Neil Murphy, comparing contemporary writers with Joyce, Beckett and Flann O'Brien, notes the complex and nuanced relationship between these texts and their cultural contexts. The ‘Celtic Tiger’ period, a moment of the most dramatic impact in recent Irish history, offers an opportunity to consider the nature of the possible relationship between literary fiction and its social and political contexts. Joyce's legendarily disinterested attitude towards World War 1, and his largely disengaged response to the revolutionary upheavals in Ireland between 1916 and 1923, are artistically revealing, particularly since the timeframe of the composition of Ulysses coincides with these historically cataclysmic years in European history. In a direct and antagonistic gesture towards referential writing, In this chapter, Murphy, through close readings of the works of John Banville and Dermot Healy, as well as consideration of Sebastian Barry and Anne Enright, suggests that while they may appear to gaze backwards in time, or into the depths of highly personalized ontological questions, or at the conundrums of artistic form, if one tilts the glass just a little it may be that the reflected image offers us a few useful glimpses of the Celtic Tiger years after all, but by potent, indirect vision.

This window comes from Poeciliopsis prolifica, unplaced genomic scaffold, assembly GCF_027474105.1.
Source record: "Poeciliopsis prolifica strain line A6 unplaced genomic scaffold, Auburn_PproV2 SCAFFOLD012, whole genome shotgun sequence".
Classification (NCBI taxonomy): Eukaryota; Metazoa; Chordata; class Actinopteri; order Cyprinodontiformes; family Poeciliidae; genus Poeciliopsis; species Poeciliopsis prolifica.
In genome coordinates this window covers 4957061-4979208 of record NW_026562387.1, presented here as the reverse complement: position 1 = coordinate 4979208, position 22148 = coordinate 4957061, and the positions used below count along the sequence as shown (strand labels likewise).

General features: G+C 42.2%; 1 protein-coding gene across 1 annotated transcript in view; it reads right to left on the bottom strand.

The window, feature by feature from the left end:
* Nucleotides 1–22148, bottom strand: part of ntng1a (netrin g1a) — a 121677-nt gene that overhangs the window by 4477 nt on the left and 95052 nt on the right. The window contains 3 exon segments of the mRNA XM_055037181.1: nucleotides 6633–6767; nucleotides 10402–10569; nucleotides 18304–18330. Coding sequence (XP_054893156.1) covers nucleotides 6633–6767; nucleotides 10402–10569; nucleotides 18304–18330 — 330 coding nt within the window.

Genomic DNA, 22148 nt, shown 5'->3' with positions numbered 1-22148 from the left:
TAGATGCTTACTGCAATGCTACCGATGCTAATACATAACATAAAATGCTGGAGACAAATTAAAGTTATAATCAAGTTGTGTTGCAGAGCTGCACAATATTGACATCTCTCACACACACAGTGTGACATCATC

Theatre as critic and conscience of Celtic Tiger Ireland
This chapter reviews selected examples of Irish theatre's critical engagement with the building industry, banking and media which underpinned Celtic Tiger Ireland. Plays considered include Paraic Breatnach and others, Site!: A Builder’s Tale; Pom Boyd, Declan Lynch, Arthur Riordan, Boomtown!; Tom Hall, Boss; and David McWilliams, Outsiders. The time spanned by these works includes the statistical highpoint of Tiger ‘success’ in 1999, through to 2008, when it collapsed, and on to 2010 when the public demand for answers and culprits resulted in a ‘riot at the ballot box’. Merriman considers the extent to which the 1999 plays typify a public, critical engagement which emerged in the ‘theatre of the nation’ during the 1990s. It sets these interventionist works against the view that Irish theatre demonstrates failures of nerve and ethical purpose during the Celtic Tiger period, and it questions the extent to which this serious charge against dramatic artists is sustainable. Boomtown! is especially important here, as it was critically excoriated in its original production in 1999 but the sharp contrast between that dismissal and public responses to its revival, in staged reading form in 2009, exposes a trajectory in national life from denial to angry denunciation, over a ten-year period.